Our RAW video camera review is full of record holders, and the fp from Sigma is no exception, as it’s the world’s smallest full-frame mirrorless camera. It’s admittedly a niche product, catering much more to on-the-go videographers than shutterbugs. It records RAW video at various resolutions & bitrates, does well in low light, and has several impressive overlays that give videos a cinematic feel-

Overview of Features

It’s easy to mistake the fp for an APS-C or even a point-and-shoot camera because of its small dimensions. The camera’s square build doesn’t lend itself well to comfortable holding, so you’ll want to invest in one of two grips. However, it’s made from magnesium alloy and protected from dust & splashes. A hotshoe is absent from the camera itself, but you do get an attachment accessory.

Using the fp is easy, thanks to a straightforward control scheme. On the one hand, there are its straightforward physical controls, including a dial that doubles as the D-pad. On the other, the LCD is crisp and responsive when selecting AF points. You’ll have to turn its brightness up completely when viewing the screen in bright sunlight, though. The fp lacks an EVF, which is a more serious drawback for photographers than for filmmakers.

The fp’s autofocus is more basic than that of its rivals since it only uses contrast detection. That also decreases response times, but the effect is measured in less than a tenth of a second and shouldn’t affect most subjects. The 24.6MP sensor performs well in low light and lets you crank the ISO up to 3,200 without introducing harmful noise levels. Switching from JPEG to RAW will bring out even more details at the cost of convenience.

Speaking of RAW, the fp can record video in the CinemaDNG format. It puts out 8-bit RAW video internally, which you can up to 12-bit if you hook an Atomos Ninja V to the fp’s micro HDMI jack. Its single UHS-II card slot doesn’t provide enough bandwidth to transfer 4K RAW video at the highest quality. Luckily, you can connect an SSD through the fp’s USB-C port instead.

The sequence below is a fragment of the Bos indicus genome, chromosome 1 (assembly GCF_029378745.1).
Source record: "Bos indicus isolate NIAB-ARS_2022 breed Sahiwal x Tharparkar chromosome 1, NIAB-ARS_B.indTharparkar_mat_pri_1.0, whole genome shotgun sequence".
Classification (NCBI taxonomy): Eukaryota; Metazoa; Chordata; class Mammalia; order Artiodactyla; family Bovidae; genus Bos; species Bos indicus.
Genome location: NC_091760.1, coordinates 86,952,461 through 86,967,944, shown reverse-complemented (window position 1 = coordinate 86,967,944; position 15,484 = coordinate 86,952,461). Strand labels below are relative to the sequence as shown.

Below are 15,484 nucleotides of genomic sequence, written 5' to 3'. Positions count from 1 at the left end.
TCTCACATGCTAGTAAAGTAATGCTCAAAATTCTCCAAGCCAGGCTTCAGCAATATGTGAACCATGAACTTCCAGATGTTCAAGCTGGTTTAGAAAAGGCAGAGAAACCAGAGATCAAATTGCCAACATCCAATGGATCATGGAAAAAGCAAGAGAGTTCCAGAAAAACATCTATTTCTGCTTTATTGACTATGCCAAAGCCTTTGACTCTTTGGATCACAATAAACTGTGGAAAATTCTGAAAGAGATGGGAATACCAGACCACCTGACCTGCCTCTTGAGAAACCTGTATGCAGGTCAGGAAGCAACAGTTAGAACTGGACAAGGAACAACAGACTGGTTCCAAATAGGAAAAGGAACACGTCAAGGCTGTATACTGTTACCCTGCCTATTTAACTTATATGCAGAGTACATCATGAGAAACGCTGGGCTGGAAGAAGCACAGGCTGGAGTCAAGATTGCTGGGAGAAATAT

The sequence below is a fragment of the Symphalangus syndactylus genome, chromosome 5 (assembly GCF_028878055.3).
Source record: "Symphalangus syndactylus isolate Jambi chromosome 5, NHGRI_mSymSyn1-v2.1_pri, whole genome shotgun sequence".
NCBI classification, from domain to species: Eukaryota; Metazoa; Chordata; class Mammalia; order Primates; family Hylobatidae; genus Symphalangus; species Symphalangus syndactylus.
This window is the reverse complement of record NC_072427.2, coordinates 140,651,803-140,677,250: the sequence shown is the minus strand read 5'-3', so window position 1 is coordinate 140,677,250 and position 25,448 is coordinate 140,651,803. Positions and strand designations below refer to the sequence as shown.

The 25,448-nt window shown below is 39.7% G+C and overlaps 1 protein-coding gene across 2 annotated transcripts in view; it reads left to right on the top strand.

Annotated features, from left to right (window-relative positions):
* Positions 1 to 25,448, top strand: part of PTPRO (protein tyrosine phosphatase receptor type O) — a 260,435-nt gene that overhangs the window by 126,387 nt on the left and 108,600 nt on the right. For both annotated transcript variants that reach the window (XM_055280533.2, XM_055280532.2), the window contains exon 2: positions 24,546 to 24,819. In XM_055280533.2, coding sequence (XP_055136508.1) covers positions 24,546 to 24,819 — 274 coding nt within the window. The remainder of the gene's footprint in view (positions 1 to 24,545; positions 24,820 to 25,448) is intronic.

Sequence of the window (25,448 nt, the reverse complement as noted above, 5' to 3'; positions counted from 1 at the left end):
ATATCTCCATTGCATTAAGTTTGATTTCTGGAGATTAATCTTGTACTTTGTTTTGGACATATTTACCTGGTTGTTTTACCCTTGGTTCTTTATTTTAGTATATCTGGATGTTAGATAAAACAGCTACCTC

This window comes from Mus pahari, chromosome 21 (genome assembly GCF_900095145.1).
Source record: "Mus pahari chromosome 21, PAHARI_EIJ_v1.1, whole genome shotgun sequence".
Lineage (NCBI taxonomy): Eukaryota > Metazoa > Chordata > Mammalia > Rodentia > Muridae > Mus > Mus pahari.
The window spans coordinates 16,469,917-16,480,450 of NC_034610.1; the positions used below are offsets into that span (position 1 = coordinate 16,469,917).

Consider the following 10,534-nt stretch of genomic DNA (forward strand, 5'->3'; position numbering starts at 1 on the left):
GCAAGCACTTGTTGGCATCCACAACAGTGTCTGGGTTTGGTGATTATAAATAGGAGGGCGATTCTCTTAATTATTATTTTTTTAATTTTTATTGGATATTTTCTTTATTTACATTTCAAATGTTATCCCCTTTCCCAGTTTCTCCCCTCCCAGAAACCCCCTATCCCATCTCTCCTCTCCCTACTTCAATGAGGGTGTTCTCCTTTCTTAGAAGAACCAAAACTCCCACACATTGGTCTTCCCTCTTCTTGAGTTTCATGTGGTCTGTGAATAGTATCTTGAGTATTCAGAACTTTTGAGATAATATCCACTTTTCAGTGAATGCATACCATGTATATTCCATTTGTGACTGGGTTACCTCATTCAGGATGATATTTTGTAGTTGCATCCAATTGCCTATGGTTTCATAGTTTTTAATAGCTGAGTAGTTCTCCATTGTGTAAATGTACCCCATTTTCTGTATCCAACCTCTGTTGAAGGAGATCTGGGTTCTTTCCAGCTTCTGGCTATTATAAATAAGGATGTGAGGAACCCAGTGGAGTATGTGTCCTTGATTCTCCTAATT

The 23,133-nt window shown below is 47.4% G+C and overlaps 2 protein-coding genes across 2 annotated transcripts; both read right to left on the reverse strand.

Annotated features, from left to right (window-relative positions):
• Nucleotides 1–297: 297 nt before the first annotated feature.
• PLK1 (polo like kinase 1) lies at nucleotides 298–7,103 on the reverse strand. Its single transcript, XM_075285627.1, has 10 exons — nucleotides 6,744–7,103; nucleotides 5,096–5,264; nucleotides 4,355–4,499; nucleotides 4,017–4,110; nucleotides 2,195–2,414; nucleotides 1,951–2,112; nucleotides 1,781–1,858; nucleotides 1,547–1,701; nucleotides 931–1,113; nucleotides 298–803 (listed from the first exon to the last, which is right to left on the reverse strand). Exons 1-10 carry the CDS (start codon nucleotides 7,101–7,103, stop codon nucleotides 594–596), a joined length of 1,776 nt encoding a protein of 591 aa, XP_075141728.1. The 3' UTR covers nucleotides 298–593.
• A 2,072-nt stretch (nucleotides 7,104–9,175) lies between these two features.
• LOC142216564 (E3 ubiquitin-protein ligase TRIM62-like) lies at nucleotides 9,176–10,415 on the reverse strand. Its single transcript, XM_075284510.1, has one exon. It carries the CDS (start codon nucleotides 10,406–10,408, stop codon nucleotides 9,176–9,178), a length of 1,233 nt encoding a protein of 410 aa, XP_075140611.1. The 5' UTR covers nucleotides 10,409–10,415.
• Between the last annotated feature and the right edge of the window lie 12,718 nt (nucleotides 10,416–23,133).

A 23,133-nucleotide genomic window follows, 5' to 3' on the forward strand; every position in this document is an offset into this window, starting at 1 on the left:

The quality of the fp’s video footage is enough to make up for most of its shortcomings. You get zebra stripes with two metering methods as well as focus peaking. Not shooting RAW at the moment? Enhance your clips with one of the fp’s cine modes that bring out specific color channels more and add movie-like effects.

What’s Bad About It?

The fp has an external microphone jack but doesn’t support headphones. Odd, considering it’s such a video-centric camera. Sigma included digital image stabilization that helps smooth out shaky footage, but having in-body image stabilization would have been better.

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Tech Specs
Dimensions: 4.4 x 2.8 x 1.8”
Weight: 14.9 oz
Sensor: 35mm
ISO range: 100 – 25,600
Burst: 18fps
Battery capacity: 280 shots
Max still resolution: 24.6 MP
Max video resolution: 3840×2160, 30fps
Pros
Excellent value for the money
Outstanding video quality
Lightweight and small
Reasonably fast autofocus
Cons
Lacks physical image stabilization
No port for monitoring headphones

3. Canon EOS R5

Canon EOS R5View on Amazon

Editor’s Rating: 4.6/5